UF iGEM 2021



At UFLORIDA we became interested in the idea of having a project further researching alternative selection markers by taking inspiration from previous teams like Edinburgh 2012. Based on previous research showing how sugars can act as evolutionary driving forces in certain types of bacteria, we decided to test how sucrose, Ribitol, and D-Arabitol would react as selection markers to Escherichia.coli and Pseudomonas.putida. Each of these sugars was built using a broad range toolbox for synthetic biology created by Layla Schuster and Dr. Christopher Reisch here at UF. Check out their paper here in our reference section. It is very helpful and provides great tools for synthetic biology.

We will go through the engineering design by showing how we correctly assembled one of our plasmids: pFLtR5 in Escherichia.coli. You can check our lab notebook and results sections for more information about our experiments and other constructs we built. Click here for more information. pfLtR5 means we are working with ribitol(R5), (f) is the name of our origin fragment which is RSF1010, (Lt) is for the regulator region tetR, and (p) means plasmid. We are also using gentamicin as our bacterial marker to prove our target bacteria took our plasmid. See figure 1, 2, and 3 for the types of plasmids we worked with and designed through benchling. We utilized the gene regulatory power of the lac and tet gene networks to use them for controlled gene expression of our system. See figure 1 for a better explanation of it. In the pFLtR5 circuit we are using the pLacI promoter to express the TetR regulator. This promoter natively codes for the lacI repressor that regulates the lac operon. This is a strong promoter expressed constitutively with regulation.The expression of TetR inhibits the gene activation of the downstream pTetO promoter/operator regions by binding to the operator site of this region and preventing RNA polymerase from performing its job.It is important to not that there is always leakiness in the system and as such a low induction of expression without inducing the system can still happen.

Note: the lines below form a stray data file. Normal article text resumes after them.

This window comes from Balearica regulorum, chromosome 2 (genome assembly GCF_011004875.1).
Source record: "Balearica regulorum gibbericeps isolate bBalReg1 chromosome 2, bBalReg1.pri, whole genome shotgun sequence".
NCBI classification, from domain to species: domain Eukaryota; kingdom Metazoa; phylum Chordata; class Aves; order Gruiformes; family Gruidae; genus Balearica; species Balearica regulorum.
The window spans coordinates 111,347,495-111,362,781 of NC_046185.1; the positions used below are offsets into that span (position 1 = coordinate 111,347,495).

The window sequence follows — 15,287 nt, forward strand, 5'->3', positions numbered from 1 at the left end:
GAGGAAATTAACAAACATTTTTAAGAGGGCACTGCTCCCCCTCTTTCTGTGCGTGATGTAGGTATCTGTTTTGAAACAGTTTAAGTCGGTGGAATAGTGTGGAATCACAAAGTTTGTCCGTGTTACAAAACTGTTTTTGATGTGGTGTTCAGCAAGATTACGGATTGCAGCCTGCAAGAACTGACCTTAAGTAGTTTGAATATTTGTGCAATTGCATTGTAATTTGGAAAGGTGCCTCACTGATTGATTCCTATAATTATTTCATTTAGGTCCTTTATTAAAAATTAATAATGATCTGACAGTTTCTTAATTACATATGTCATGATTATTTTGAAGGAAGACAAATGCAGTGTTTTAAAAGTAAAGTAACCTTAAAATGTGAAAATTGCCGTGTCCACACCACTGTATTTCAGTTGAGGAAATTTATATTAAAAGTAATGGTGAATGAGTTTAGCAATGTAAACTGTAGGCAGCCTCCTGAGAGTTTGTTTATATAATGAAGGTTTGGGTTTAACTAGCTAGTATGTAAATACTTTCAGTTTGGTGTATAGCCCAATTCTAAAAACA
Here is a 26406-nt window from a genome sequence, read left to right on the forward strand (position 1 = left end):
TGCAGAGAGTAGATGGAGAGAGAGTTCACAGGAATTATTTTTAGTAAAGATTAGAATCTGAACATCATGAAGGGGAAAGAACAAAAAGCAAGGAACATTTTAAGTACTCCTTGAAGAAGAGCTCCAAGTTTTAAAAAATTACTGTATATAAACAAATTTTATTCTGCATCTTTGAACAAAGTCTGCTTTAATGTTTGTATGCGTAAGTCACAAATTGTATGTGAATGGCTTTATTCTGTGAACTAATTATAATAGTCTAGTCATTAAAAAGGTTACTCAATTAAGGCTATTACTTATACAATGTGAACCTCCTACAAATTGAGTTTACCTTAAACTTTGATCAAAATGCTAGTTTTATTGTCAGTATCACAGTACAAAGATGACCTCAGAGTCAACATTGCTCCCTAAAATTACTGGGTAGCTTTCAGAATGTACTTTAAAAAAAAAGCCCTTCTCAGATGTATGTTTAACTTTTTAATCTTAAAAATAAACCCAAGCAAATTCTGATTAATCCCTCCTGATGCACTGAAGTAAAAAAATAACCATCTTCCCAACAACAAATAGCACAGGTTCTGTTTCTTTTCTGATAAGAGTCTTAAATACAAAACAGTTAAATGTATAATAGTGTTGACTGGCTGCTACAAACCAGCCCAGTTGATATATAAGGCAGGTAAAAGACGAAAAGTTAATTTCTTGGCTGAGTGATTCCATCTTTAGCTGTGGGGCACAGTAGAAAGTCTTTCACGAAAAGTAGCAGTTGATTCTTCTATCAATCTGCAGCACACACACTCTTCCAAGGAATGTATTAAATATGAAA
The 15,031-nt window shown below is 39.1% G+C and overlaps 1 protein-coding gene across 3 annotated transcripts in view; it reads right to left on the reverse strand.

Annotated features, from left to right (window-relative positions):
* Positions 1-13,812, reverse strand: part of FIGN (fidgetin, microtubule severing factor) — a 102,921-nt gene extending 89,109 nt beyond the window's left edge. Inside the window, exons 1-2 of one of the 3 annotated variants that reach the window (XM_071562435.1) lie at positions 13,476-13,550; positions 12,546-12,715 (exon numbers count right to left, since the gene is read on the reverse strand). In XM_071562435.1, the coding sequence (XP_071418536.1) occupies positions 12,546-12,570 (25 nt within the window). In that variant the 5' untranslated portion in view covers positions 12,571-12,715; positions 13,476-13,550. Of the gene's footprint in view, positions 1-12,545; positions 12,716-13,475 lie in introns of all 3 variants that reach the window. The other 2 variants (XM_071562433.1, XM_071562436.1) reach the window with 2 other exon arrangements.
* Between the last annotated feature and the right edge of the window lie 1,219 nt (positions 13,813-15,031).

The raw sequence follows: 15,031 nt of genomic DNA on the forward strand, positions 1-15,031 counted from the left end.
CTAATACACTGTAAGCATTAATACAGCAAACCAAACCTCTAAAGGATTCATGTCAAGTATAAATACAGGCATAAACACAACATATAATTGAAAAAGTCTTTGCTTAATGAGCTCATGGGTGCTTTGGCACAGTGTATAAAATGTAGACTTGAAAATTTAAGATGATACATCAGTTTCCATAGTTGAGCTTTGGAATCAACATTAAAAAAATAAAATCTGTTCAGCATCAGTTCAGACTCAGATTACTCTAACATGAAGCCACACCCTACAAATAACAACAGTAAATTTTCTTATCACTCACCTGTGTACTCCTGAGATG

This circuit we set up allows us to control the gene regulation of our ribitol sugar pathway by activating it using atc as an inducer. Atc is a chemical that binds toTetR and causes a conformational change in the structure of this dimer protein, rendering it unable to bind to the ptet-Operator site. Once TetR is unbound from our desired ribitol metabolism coding sequences ,we can increase their expression as we add more atc. For this specific pathway we need two genes: Ribitol dehydrogenase and Ribulokinase. These two genes are known to be used for the breakdown of ribitol. The name dehydrogenase indicates that ribitol is an enzyme that causes an oxidation reaction alongside a cofactor (Nad+), creating D-ribulose. We then use ribulokinase with the help of ATP as an energy catalyst to transfer a phosphate group making D-ribulose phosphate. This product then further goes on to be further broken down. By using the tools from the plasmid tool box paper, we have been able to design a synthetic gene circuit using heterologous gene combinations attempting to further research alternative selection markers. Next step is building our circuit through gibson assembly in situ.

Figure 1: Plasmid Nomenclature

Figure 2: Plasmid picture of Ribitol plasmid

Figure 3: Plasmid Benchling design of pFCiR5


Once we had our design with the desired genetic circuit for our carbon sugars like ribitol, our next step was to order the individual parts of our plasmid with their respective primers and start assembling it.